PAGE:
Air International 1994-10
F.Colucci - Longbow Drawn
In less than 30 seconds the crew scans the target area, classifies any targets, prioritises them, displays and transmits all target information to command elements and launches the first salvo of Hellfire missiles. A single aircraft engagement is completed in substantially less time!
A wide range of sensors, including the Martin Marietta pilot night vision sensor and target acquisition and designation sight, provide the AH-64D with a night and all-weather capability.
McDonnell Douglas Longbow Apache
The six Engineering Manufacturing Development prototypes (two AH-64Cs and four AH-64Ds) maintained around 86% availability during testing. The red pitot static probe was fitted for flight trials.
Cameras mounted on the undercarriage leg, stub wing and tail record the AGM-114 Hellfire missile launch for subsequent trials analysis.
Two proof-of-concept aircraft demonstrated the mast-mounted radar and RF Hellfire in 1990. The aircraft had 'brassboard' electronics in their ammunition hays but could still fire rounds from 30mm flat-pack magazines.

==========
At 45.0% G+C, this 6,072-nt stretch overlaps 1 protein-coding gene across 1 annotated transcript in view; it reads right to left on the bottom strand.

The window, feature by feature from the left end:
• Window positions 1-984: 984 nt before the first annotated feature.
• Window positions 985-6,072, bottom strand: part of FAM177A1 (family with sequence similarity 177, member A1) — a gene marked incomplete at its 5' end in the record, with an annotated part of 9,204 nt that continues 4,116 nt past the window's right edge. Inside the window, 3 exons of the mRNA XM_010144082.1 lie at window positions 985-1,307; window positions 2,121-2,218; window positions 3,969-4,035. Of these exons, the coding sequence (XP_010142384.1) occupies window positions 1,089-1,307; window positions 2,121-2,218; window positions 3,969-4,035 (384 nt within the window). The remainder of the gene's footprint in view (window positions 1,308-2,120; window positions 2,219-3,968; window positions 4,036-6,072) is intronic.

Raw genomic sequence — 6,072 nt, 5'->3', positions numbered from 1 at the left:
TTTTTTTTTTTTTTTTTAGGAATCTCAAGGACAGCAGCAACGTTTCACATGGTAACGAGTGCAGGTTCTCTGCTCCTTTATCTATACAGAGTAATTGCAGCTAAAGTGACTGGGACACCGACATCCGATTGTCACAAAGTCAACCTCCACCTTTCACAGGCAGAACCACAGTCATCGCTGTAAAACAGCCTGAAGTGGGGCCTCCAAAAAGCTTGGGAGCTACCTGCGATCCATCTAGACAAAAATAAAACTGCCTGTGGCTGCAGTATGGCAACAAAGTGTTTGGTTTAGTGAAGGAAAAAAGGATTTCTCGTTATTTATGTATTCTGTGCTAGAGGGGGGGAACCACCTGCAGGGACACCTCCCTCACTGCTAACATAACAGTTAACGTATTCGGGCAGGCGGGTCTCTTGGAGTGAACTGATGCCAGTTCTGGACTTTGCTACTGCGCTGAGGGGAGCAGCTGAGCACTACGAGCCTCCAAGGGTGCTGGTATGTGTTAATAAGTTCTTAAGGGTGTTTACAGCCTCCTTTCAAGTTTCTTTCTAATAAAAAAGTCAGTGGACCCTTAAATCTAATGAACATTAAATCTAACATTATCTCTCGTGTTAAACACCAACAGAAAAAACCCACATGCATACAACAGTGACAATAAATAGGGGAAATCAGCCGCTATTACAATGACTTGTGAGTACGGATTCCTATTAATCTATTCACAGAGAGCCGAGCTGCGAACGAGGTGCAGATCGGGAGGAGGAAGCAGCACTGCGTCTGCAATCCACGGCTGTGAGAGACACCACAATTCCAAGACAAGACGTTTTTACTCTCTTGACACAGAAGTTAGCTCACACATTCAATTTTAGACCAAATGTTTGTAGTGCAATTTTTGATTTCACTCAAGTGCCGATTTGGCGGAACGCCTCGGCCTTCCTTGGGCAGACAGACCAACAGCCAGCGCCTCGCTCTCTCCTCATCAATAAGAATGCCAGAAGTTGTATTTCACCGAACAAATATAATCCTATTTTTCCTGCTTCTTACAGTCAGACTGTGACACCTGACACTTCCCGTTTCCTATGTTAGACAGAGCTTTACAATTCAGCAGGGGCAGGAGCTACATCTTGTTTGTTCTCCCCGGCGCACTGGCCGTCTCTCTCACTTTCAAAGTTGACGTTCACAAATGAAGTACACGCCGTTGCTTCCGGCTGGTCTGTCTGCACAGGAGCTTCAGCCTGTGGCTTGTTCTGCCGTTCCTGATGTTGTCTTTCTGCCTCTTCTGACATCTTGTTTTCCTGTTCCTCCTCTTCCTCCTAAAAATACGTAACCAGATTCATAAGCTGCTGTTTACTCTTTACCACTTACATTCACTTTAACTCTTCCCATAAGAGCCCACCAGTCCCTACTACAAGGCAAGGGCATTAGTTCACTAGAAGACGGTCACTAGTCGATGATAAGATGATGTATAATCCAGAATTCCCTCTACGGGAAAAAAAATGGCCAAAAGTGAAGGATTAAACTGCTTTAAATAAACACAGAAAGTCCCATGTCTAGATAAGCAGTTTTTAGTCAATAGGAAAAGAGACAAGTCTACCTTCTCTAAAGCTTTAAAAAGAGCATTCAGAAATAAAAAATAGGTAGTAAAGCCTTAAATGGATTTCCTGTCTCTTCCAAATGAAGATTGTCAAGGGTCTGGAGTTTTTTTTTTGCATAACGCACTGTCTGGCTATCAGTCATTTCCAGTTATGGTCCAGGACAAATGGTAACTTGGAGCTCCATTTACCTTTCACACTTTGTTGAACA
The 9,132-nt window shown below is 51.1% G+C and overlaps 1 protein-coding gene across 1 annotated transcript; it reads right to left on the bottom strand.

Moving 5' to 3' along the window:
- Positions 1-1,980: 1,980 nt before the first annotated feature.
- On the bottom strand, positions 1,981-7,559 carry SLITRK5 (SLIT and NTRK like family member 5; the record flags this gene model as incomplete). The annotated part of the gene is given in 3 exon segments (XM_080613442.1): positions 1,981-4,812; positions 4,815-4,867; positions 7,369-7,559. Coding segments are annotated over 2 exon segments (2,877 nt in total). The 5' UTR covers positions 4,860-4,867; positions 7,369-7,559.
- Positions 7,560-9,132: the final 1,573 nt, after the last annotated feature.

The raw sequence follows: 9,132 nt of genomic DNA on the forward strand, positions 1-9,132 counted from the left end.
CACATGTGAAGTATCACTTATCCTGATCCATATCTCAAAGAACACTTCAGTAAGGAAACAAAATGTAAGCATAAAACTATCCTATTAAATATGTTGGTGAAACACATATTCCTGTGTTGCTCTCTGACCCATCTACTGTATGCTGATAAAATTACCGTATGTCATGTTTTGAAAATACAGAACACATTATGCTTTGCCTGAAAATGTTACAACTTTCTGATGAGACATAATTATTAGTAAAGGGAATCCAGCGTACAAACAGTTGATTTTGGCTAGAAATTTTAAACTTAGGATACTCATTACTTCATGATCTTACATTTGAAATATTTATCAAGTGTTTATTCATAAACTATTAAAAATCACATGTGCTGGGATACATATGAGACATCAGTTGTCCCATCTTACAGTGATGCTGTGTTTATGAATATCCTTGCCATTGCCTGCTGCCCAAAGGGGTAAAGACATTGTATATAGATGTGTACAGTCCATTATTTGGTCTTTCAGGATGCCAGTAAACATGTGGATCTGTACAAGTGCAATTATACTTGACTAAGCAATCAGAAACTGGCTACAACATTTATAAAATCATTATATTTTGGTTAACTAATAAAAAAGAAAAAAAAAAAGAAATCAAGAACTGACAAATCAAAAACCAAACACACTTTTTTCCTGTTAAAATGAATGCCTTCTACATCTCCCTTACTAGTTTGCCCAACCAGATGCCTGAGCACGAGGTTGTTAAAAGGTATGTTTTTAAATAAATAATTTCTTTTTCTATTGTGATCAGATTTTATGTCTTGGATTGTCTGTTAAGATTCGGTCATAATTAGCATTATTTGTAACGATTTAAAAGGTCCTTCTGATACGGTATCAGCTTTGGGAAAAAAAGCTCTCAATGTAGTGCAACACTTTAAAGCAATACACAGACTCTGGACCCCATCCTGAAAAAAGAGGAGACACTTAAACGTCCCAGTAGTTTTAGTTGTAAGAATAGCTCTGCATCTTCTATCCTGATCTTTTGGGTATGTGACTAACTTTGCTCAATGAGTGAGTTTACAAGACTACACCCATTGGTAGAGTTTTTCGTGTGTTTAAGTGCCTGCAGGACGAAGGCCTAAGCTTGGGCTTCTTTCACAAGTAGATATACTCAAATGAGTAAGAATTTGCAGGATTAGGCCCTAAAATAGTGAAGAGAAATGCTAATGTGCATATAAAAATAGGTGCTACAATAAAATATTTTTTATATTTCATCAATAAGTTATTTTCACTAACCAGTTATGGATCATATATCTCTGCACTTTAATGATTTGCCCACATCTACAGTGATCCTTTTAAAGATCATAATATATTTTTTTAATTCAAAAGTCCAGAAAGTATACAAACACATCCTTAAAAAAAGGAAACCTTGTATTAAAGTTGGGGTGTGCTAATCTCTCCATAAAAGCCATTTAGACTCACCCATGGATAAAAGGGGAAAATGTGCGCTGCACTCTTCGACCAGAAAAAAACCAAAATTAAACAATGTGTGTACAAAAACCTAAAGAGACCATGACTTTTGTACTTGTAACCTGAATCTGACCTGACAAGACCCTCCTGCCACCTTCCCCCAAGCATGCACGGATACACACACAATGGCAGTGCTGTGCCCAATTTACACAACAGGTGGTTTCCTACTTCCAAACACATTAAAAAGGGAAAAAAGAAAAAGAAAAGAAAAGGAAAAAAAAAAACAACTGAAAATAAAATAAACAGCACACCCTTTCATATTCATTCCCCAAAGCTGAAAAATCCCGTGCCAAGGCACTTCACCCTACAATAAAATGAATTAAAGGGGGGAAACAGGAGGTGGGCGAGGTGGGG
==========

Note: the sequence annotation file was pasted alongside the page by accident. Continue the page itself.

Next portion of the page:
The AH-64D will operate with a mix of semi-active laser and active radar Hellfire missiles. The second AH-64D prototype is seen carrying its maximum complement of 16 Hellfire anti-tank guided missiles.
The Martin Marietta/Westinghouse joint venture delivered the first pre-production fire control radar in June 1993. It was installed on the second AH-64D prototype.
Rotor hub detail, illustrating the blade root attachment, dual friction lead-lag dampers and swash plate mechanism.
Designed for ease of maintenance, ail repairs to the AH-64D can be completed with one roll of ten tools and 90% of all fault finding is achieved through built-in test equipment at first line.
Co-pilot's (front cockpit [bottom]) and pilot's (rear cockpit [top]) stations. Front and rear cockpit displays are almost identical, a notable exception being the eyepiece for the target acquisition and designation sight in the front cockpit. Primary flight symbology and/or sensor is typically displayed on the left-hand CRT and the tactical situation display on the right.
An Apache pilot wearing a Honeywell integrated helmet and display sighting subsystem. Night vision imagery is displayed on the monocle in front of one of the pilot's eyes and flight information, such as airspeed, altitude and heading, superimposed on it to simplify the piloting task.
McDonnell Douglas AH-64D Longbow Apache
Three-view drawing of AH-64D Longbow Apache.